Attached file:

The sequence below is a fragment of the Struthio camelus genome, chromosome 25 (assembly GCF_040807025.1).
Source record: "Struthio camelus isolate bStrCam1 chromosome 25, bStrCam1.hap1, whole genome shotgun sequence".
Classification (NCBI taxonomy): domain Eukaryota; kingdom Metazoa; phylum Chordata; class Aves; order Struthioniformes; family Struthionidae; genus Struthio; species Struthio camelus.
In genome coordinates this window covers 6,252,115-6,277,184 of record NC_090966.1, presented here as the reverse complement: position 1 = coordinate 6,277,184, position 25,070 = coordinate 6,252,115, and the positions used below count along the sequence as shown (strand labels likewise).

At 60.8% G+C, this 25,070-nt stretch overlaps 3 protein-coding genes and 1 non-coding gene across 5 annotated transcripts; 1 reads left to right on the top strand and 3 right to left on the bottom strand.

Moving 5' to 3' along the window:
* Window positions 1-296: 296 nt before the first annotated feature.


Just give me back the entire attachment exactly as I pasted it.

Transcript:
The sequence below is a fragment of the Struthio camelus genome, chromosome 25 (assembly GCF_040807025.1).
Source record: "Struthio camelus isolate bStrCam1 chromosome 25, bStrCam1.hap1, whole genome shotgun sequence".
Classification (NCBI taxonomy): domain Eukaryota; kingdom Metazoa; phylum Chordata; class Aves; order Struthioniformes; family Struthionidae; genus Struthio; species Struthio camelus.
In genome coordinates this window covers 6,252,115-6,277,184 of record NC_090966.1, presented here as the reverse complement: position 1 = coordinate 6,277,184, position 25,070 = coordinate 6,252,115, and the positions used below count along the sequence as shown (strand labels likewise).

At 60.8% G+C, this 25,070-nt stretch overlaps 3 protein-coding genes and 1 non-coding gene across 5 annotated transcripts; 1 reads left to right on the top strand and 3 right to left on the bottom strand.

Moving 5' to 3' along the window:
* Window positions 1-296: 296 nt before the first annotated feature.